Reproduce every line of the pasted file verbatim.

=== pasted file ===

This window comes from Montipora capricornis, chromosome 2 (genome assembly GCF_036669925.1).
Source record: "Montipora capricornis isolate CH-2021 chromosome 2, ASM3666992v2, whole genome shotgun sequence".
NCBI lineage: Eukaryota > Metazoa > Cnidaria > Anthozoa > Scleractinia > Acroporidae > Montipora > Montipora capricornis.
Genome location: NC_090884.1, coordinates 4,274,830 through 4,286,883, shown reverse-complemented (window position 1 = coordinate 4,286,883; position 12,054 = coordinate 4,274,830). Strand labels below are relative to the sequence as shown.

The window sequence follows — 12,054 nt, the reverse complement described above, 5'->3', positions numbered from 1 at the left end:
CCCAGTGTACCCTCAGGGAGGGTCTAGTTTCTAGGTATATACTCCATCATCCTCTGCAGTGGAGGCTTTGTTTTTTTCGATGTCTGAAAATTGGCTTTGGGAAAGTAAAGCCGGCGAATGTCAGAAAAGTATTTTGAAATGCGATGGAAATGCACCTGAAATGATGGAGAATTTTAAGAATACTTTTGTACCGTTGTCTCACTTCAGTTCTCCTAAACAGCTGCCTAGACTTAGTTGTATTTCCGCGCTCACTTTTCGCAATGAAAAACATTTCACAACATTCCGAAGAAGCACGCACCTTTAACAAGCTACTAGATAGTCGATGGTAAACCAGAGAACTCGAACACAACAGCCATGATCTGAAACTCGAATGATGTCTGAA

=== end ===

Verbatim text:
This window comes from Montipora capricornis, chromosome 2 (genome assembly GCF_036669925.1).
Source record: "Montipora capricornis isolate CH-2021 chromosome 2, ASM3666992v2, whole genome shotgun sequence".
NCBI lineage: Eukaryota > Metazoa > Cnidaria > Anthozoa > Scleractinia > Acroporidae > Montipora > Montipora capricornis.
Genome location: NC_090884.1, coordinates 4,274,830 through 4,286,883, shown reverse-complemented (window position 1 = coordinate 4,286,883; position 12,054 = coordinate 4,274,830). Strand labels below are relative to the sequence as shown.

The window sequence follows — 12,054 nt, the reverse complement described above, 5'->3', positions numbered from 1 at the left end:
CCCAGTGTACCCTCAGGGAGGGTCTAGTTTCTAGGTATATACTCCATCATCCTCTGCAGTGGAGGCTTTGTTTTTTTCGATGTCTGAAAATTGGCTTTGGGAAAGTAAAGCCGGCGAATGTCAGAAAAGTATTTTGAAATGCGATGGAAATGCACCTGAAATGATGGAGAATTTTAAGAATACTTTTGTACCGTTGTCTCACTTCAGTTCTCCTAAACAGCTGCCTAGACTTAGTTGTATTTCCGCGCTCACTTTTCGCAATGAAAAACATTTCACAACATTCCGAAGAAGCACGCACCTTTAACAAGCTACTAGATAGTCGATGGTAAACCAGAGAACTCGAACACAACAGCCATGATCTGAAACTCGAATGATGTCTGAA